Little Blossom the recently rescued pug had NINETEEN TEETH removed yesterday. Her poor little mouth was riddled with infection, (hence the paint peeling breath!) In this photo she is still under the influence of excellent pain killing drugs. With so few teeth her little tongue seems to have some trouble staying where it belongs. And we find that oddly adorable. Cute enough to mimic.
The other day this fly was buzzing on the window sill. I did a double take; it was so fuzzy, and had out sized googly cartoon eyes and was slow and bumbling. And just like that I was transported to that place of wonder where time just stopped for a while and I was totally present in the moment. A fly struck moment.
I am trying to harvest more of those. Perhaps minus the flies.
I confess. I have fancy envy. I envy those who cook fancy meals, who set fancy tables, who have fancy flowers. But I am not that kind of person. I am more of a simple person. And mostly, I am OK with that.
My niece Emily emailed last night and said she would be in my neck of the woods today, could she drop by for dinner? This request was a delight, as Emily is one of my most favorite humans in the world and I don't get to see her enough. Part of me plotted and planned to have a fancy meal for her... but the real me shone through. It was a hot day and I had writing assignments to work on, thus not much time for being fancy. We dined on cold roast chicken (from chicken raised here) a mess of hot sauteed veggies all locally grown (zucchini, tomato's, onions, garlic and summer squash,) and roasted corn on the cob. And we ate at the picnic table surrounded by chickens, dogs and lambs. I had a single stem of Gladiola stuffed into an old bottle on the kitchen table. Not a thing fancy there! For dessert we had fresh locally grown berries and whipped cream. Plain and simple as a board fence... but beautiful in the bowl as well as on the tongue.
In the morning the absolute first thing I do after swinging out of bed is walk outside with the dogs while they attend to very important canine business. I am generally a bit bleary and foggy as I survey my surroundings. I always take note of the meadow, scanning for deer or other wildlife. I wake a bit more as I attend to my chores. I let the chickens out of the coop and say hello to the lambs. I fill bird feeders with seed and bird baths and water buckets with cool water from the well. Then I water plants and check the progress of the vegetable garden.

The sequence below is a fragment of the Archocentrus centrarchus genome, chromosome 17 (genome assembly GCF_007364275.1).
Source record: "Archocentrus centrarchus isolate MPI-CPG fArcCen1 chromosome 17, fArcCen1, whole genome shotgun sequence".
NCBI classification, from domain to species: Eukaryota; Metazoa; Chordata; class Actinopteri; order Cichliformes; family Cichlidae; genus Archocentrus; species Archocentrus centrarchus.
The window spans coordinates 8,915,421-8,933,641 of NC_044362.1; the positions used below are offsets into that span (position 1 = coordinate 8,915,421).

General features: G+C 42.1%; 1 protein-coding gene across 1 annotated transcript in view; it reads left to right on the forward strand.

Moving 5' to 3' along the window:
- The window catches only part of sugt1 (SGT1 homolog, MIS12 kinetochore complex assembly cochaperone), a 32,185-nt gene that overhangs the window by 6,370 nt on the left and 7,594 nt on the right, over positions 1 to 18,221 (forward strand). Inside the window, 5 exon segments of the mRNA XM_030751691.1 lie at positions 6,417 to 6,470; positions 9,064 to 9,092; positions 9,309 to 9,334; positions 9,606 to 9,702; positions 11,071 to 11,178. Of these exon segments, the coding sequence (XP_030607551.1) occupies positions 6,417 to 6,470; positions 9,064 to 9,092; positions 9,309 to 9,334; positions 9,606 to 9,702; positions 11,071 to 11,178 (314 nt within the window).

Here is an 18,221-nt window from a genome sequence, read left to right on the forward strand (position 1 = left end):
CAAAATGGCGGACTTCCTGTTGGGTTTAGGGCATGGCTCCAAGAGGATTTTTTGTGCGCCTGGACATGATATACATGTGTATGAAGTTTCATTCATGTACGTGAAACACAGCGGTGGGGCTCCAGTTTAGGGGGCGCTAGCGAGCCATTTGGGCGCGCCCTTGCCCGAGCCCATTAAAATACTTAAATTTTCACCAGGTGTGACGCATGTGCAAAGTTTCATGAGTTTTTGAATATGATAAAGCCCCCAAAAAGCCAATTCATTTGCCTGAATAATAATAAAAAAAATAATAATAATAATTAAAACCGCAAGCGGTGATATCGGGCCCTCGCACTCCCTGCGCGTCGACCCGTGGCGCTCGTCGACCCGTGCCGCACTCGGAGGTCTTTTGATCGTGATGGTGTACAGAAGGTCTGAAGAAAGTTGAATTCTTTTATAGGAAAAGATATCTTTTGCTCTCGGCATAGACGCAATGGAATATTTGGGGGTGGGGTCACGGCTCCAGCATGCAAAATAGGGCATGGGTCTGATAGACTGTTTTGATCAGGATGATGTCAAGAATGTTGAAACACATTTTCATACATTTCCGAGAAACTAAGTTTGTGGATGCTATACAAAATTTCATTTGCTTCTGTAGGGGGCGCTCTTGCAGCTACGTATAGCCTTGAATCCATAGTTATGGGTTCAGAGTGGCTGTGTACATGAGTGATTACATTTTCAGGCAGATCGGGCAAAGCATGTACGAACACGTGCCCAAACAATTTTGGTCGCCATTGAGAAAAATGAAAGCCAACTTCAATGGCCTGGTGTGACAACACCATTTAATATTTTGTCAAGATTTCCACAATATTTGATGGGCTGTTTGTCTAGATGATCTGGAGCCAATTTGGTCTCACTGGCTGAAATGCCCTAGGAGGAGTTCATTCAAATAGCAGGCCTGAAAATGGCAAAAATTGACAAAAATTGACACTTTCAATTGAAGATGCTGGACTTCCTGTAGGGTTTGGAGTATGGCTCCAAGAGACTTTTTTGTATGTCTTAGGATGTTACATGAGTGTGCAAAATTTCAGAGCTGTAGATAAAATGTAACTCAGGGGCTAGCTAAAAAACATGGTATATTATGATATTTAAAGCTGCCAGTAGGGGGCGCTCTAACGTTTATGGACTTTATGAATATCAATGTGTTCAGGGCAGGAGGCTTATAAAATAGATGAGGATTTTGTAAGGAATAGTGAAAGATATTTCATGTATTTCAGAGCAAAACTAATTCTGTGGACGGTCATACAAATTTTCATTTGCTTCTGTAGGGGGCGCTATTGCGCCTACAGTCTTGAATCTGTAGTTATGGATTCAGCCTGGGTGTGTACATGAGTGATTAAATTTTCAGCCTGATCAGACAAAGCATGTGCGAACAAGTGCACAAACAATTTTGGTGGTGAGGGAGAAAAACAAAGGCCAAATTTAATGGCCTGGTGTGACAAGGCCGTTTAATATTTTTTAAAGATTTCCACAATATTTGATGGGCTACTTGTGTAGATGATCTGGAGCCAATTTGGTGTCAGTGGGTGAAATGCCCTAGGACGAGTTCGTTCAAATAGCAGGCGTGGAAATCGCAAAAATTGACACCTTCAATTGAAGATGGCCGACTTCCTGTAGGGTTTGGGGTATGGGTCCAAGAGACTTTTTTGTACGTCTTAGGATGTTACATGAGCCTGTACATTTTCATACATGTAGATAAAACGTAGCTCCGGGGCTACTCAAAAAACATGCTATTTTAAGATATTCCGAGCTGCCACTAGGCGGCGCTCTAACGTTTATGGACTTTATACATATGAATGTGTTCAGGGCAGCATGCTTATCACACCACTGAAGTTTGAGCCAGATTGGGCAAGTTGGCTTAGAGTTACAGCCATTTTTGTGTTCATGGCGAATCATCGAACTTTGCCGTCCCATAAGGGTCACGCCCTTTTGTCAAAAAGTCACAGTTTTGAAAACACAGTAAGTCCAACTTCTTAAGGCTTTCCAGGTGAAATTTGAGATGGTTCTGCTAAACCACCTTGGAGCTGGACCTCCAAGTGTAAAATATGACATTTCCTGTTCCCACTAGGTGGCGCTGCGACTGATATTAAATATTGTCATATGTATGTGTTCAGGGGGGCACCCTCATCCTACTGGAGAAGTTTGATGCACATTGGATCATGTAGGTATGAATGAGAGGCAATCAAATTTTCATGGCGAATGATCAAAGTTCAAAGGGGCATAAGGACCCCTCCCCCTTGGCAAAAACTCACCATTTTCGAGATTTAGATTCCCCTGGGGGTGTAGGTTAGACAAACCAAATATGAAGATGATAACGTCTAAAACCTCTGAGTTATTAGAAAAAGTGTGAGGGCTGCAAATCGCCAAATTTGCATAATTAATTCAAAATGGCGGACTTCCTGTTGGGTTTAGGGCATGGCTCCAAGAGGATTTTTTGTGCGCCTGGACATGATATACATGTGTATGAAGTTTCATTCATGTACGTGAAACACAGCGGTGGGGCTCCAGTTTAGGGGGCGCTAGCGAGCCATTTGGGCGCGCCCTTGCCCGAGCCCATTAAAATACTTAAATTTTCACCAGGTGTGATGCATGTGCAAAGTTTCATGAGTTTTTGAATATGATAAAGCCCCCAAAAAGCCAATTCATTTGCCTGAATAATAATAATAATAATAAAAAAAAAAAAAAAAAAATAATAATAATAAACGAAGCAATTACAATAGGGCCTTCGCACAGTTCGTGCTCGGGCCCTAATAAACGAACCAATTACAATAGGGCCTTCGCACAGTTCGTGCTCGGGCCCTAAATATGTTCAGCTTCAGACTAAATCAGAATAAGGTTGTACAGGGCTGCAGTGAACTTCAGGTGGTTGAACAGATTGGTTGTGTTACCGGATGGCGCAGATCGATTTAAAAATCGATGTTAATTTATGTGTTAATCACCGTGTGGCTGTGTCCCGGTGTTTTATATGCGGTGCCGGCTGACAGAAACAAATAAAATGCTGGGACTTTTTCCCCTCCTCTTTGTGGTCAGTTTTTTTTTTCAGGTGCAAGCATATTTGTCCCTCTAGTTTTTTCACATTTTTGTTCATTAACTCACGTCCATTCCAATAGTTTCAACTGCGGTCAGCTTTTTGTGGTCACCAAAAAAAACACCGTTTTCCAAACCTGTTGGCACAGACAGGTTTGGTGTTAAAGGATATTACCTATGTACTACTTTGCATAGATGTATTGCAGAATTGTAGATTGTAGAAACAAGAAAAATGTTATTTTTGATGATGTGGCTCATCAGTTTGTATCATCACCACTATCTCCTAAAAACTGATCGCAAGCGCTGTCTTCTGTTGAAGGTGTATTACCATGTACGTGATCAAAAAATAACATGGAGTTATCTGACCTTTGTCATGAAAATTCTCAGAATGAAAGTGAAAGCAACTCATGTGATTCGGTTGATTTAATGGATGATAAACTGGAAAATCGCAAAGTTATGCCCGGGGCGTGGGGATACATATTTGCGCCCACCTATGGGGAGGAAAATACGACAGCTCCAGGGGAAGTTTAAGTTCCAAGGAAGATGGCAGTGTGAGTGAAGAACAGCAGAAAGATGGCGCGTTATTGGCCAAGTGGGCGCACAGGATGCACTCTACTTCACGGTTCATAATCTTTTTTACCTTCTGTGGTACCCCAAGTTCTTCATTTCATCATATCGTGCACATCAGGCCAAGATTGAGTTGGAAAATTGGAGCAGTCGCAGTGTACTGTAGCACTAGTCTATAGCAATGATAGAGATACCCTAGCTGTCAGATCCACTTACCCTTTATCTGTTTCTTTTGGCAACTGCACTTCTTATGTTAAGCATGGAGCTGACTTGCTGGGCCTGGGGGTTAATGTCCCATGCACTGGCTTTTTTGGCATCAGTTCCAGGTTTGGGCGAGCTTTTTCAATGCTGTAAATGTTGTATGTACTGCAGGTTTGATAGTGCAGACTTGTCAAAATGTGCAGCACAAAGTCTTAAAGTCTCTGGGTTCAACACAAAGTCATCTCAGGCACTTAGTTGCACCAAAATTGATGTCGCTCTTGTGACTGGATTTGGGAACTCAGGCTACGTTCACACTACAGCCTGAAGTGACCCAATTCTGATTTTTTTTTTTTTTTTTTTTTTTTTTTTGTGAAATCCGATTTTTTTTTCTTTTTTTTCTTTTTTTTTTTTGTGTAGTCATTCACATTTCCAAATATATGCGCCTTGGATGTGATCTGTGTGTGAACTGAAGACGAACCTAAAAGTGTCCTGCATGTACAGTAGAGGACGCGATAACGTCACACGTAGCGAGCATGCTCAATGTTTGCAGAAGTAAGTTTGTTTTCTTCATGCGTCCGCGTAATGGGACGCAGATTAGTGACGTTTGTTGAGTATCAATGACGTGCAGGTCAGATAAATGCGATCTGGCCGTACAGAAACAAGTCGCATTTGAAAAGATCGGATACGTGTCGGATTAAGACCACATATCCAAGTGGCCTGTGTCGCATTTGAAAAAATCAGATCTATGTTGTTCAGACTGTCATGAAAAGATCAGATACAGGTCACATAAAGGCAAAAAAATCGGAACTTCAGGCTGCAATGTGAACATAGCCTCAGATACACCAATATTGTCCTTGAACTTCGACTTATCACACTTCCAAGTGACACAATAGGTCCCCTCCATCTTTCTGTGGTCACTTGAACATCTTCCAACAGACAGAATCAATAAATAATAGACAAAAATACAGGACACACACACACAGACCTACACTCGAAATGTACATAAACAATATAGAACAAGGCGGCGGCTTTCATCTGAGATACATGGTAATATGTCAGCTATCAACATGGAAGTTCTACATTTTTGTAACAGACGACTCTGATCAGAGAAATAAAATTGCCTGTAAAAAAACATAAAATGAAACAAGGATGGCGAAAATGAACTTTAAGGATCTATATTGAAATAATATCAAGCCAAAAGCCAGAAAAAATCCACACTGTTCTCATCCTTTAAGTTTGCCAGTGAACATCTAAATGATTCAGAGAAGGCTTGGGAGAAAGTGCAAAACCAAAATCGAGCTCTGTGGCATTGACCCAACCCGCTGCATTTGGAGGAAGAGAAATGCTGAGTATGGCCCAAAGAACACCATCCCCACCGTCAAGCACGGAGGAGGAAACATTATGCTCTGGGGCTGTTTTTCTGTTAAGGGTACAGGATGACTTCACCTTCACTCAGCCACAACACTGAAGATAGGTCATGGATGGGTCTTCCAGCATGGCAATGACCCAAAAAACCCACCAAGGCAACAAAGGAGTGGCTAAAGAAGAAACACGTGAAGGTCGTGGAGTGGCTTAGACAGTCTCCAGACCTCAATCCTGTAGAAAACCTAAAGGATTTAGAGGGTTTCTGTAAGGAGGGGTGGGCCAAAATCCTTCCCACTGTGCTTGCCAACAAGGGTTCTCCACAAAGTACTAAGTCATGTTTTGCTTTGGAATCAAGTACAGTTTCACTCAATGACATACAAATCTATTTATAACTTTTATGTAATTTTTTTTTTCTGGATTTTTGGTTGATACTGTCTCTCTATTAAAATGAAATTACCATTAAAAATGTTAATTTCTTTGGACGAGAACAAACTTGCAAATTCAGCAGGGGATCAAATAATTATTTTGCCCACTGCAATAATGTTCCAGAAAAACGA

I toss out scratch grains for the hens and crows and feed the sheep a little treat. The more I do the more alert I become. I take in the unmatched smell of a Maine morning. I listen for loons on the lake. I admire the way the eastern light illuminates the back yard... and in August I notice that the orb webs are back. They are here this time every year...starting along the fence that divides lawn from meadow. The tall grass is the framework for hundreds upon hundreds of spider webs. Some span 24" or more across. They cover the meadow, as far as my eyes can see. The morning dew outlines each strand of each web in sparkling drops. And though spiders give me a bad case of the heebie jeebies, I cannot help but pause in awe of the art they create fresh each night; awash in a breathtaking marriage of evening dew and morning light. In the morning the first thing I do is go outside to attend to the very important business of waking up to the beauty the surrounds me.
Last week a couple of very nice professional photographers stopped by the shop and asked if they could take some film for a documentary they were putting together about grooming. They were from the Maine Photographic Workshop. They spent the entire morning shooting film and asking questions. Later they came back and asked if they brought a dog from the local shelter, would I groom it start to finish while they filmed. I had two no-shows that day which left some space in my schedule, so I happily agreed. Our shop, Yankee Clipper Pet Grooming and Supplies (http://www.yankeeclipperpetgrooming.com/) grooms shelter animals at no charge upon request.